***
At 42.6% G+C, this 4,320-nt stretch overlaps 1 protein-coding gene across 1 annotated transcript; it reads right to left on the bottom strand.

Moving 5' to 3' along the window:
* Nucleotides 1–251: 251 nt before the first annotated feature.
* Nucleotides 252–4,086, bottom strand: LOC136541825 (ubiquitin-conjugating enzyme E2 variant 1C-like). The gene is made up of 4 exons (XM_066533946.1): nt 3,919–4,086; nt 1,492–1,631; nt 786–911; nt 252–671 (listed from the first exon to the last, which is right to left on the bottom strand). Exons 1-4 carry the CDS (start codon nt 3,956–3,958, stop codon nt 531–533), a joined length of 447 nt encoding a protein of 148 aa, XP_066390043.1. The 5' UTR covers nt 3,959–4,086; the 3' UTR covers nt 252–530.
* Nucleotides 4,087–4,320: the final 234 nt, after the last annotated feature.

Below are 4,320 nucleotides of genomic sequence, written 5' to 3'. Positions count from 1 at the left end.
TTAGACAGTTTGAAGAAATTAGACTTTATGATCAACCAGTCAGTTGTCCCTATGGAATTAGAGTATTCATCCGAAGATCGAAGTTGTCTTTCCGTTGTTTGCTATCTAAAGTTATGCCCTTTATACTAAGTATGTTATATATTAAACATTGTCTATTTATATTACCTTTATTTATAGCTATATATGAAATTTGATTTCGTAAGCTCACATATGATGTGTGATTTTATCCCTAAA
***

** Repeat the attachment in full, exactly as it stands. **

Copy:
At 42.6% G+C, this 4,320-nt stretch overlaps 1 protein-coding gene across 1 annotated transcript; it reads right to left on the bottom strand.

Moving 5' to 3' along the window:
* Nucleotides 1–251: 251 nt before the first annotated feature.
* Nucleotides 252–4,086, bottom strand: LOC136541825 (ubiquitin-conjugating enzyme E2 variant 1C-like). The gene is made up of 4 exons (XM_066533946.1): nt 3,919–4,086; nt 1,492–1,631; nt 786–911; nt 252–671 (listed from the first exon to the last, which is right to left on the bottom strand). Exons 1-4 carry the CDS (start codon nt 3,956–3,958, stop codon nt 531–533), a joined length of 447 nt encoding a protein of 148 aa, XP_066390043.1. The 5' UTR covers nt 3,959–4,086; the 3' UTR covers nt 252–530.
* Nucleotides 4,087–4,320: the final 234 nt, after the last annotated feature.

Below are 4,320 nucleotides of genomic sequence, written 5' to 3'. Positions count from 1 at the left end.
TTAGACAGTTTGAAGAAATTAGACTTTATGATCAACCAGTCAGTTGTCCCTATGGAATTAGAGTATTCATCCGAAGATCGAAGTTGTCTTTCCGTTGTTTGCTATCTAAAGTTATGCCCTTTATACTAAGTATGTTATATATTAAACATTGTCTATTTATATTACCTTTATTTATAGCTATATATGAAATTTGATTTCGTAAGCTCACATATGATGTGTGATTTTATCCCTAAA